This constitutes poignant evidence that the drive for carbon reduction can be costly. And not just for the poor: The majority of European countries, who attacked the United States savagely when it refused to ratify the Kyoto Protocol, will not meet their goals in terms of reducing emissions by 2012 because they have discovered what a high school student could have told them: Life is one constant trade-off. Meeting the Kyoto goals would mean sacrificing the economic well-being of many Europeans at a time when fewer and fewer people are sustaining an ever-growing number of retired citizens.

Environmental fundamentalism has made it a sacrilege to even raise a brow at some of the premises of those who predict an apocalypse if massive carbon reductions are not made mandatory. Even though a number of scientists indicate that global warming is not as bad as is generally assumed and that historical precedent points to recurring patterns, it is now very hard to argue that a much more thorough debate is needed before any drastic action is taken and that governments need to carefully weigh the consequences of the mandatory caps that the Intergovernmental Panel on Climate Change (IPCC) is proposing....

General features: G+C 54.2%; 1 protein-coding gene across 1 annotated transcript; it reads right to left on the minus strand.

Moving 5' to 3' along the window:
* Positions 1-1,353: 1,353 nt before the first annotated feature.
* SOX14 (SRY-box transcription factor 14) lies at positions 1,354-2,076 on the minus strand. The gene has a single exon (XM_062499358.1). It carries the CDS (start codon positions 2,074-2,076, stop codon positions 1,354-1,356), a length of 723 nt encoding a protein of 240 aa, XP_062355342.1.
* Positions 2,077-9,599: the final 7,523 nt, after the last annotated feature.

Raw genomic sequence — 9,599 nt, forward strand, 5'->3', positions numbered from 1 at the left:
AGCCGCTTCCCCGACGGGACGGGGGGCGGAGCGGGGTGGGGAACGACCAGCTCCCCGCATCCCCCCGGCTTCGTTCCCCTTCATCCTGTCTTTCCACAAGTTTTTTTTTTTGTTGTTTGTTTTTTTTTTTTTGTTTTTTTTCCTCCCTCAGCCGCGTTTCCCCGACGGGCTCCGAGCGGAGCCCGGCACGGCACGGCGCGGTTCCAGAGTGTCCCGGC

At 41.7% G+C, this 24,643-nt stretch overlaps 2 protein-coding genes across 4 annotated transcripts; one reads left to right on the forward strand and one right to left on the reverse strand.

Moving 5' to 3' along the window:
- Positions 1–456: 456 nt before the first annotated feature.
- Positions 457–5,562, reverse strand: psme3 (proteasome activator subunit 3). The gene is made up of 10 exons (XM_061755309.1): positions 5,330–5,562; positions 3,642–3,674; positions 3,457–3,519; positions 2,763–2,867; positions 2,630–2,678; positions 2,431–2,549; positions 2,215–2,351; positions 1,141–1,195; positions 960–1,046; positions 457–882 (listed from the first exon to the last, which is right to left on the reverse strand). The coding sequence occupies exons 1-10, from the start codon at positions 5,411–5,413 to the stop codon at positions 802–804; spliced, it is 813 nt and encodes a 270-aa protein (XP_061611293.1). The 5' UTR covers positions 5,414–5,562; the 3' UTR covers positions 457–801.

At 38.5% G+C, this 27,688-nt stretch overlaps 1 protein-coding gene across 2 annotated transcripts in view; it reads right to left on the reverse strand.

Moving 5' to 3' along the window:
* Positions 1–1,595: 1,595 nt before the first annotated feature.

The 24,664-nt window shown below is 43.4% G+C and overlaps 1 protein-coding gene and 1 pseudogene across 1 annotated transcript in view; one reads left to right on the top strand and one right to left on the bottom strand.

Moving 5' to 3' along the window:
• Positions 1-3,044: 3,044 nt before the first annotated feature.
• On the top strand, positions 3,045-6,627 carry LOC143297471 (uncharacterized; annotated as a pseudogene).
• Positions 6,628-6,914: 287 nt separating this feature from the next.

...Now the guilty minds of the West are telling everyone that if we sacrifice 1 percent of the world's GDP every year, about $500 billion, we will save the planet in the next few decades. The same body that sponsored the recent IPCC report on the environment, the U.N., told us a few years ago that if the rich gave out $75 billion to underdeveloped countries annually, poverty would be extinct before long. These two competing forms of guilt are mutually—and absurdly—exclusive. Implemented together, they would amount to making the world poorer in order to make it cleaner, so that the rich could continue to have a planet in which to send unproductive money to the poor so that the poor could continue to pollute the Earth because they will lack the wealth to invest in clean energy—and therefore end up extinguishing the planet anyway.